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in submitting her name for a Post Office card account. We would all agree that that is a decent thing for any son or daughter to do, but he lives down south and made a 400 or 500-mile round trip to a constituency just over the border to carry out a simple transaction, even though his mother did her very best to speak to someone at a call centre to try to make them understand her difficulties.

The change also poses difficulties for the home carer service, although I have no figures to illustrate this. In my area—I know this is the case in other constituencies—home carers have taken their client's pension book to the post office and collected their pension for them. However, a clear policy has been established whereby home carers' employers—in most cases, the local authority—are not prepared to allow their staff members to use a card and PIN number to access something which, to all intents and purposes, is a bank account. I am delighted that the Department has decided to introduce cheque payments in October for people who find it extremely difficult to use the direct payment system. Many people will be relieved by that concession, although I appreciate that it will apply only to people who have difficulties with direct payments. Last week, the local Pension Service in Motherwell told me that in the past couple of weeks a direct payment team has been set up to look at the difficulties that individuals are experiencing and consider whether there is a specific problem. I applaud my hon. Friend the Minister, his team and the Pension Service for taking that step.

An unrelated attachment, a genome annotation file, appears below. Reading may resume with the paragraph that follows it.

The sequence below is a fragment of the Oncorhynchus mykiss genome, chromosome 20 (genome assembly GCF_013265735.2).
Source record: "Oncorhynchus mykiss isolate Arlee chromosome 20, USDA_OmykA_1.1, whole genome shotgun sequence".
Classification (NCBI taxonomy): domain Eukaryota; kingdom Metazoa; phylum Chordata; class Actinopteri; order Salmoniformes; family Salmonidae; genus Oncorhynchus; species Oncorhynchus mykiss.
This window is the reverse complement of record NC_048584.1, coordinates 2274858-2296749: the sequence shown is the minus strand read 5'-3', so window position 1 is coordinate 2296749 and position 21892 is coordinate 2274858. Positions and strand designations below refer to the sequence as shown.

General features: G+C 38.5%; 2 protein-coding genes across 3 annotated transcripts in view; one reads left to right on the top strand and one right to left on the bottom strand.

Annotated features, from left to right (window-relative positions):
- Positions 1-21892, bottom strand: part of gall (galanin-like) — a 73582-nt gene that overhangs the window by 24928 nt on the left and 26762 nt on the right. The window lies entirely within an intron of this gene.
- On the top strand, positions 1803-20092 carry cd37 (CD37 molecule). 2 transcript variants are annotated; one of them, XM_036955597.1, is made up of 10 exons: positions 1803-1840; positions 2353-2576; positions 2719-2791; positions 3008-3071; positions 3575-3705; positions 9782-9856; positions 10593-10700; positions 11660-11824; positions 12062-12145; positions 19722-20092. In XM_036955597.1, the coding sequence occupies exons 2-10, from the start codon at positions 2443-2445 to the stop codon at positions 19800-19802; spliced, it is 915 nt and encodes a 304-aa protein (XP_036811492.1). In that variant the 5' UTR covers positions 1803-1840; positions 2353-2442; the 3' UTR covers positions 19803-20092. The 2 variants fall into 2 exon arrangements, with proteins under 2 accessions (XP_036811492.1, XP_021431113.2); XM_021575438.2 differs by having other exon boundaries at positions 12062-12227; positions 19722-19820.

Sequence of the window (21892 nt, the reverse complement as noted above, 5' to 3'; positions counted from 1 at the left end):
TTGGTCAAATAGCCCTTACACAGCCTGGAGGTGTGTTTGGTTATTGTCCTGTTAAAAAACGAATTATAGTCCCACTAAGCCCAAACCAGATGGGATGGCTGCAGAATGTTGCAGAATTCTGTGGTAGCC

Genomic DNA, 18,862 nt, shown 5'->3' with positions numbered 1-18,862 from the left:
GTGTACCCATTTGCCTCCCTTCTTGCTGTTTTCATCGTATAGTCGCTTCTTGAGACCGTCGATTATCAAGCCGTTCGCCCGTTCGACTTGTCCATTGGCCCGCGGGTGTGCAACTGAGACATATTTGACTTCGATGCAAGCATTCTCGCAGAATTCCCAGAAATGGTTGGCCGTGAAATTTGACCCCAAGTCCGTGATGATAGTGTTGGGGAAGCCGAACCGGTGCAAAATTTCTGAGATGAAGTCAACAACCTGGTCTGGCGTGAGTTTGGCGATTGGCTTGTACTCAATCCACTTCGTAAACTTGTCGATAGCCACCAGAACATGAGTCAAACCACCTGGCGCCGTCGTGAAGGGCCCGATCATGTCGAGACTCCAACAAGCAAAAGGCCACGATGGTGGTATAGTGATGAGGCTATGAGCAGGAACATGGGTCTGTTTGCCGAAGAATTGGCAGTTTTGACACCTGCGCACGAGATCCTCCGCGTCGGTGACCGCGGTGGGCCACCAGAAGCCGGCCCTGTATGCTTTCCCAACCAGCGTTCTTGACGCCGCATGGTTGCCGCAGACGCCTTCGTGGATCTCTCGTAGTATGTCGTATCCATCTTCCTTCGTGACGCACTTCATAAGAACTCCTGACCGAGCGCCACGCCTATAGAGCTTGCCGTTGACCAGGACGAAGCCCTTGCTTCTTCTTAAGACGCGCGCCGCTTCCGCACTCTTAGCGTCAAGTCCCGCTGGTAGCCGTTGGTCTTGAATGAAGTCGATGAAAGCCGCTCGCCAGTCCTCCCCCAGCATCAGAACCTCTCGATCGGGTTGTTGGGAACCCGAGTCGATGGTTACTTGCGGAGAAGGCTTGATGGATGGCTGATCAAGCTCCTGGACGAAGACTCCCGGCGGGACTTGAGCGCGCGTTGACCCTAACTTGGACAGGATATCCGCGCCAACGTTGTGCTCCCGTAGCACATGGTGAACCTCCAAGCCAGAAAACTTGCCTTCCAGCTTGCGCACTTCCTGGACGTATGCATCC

The other evening, the sub-postmaster and his wife made it abundantly clear that we are where we are and that the decision is not going to be reversed. They were glad, however, that progress has been made in looking at the problems. While someone's age should never determine whether they are fit enough to cope with the change, they suggested that the Department should have introduced direct payments for everyone below, for example, 75. That does not mean, however, that everyone under 75 can cope with the new system. People over 75 with a pension or benefit book should be allowed to continue to use it until they are no longer in receipt of benefit because of what eventually overtakes us all.

I do not know whether the Minister will consider that a helpful change to the system, but the direct payment system is causing people more than just a little worry. It is causing them deep anxiety and, as I said, they are becoming physically ill. It was right to introduce a safer method of payment that should have benefited everyone. Regrettably, however, it has become a vulnerable system for some people in our society because of the way in which they conduct their business. I therefore hope that my hon. Friend will address people's deep concerns about the Post Office card account when he sums up the debate.

6.24 pm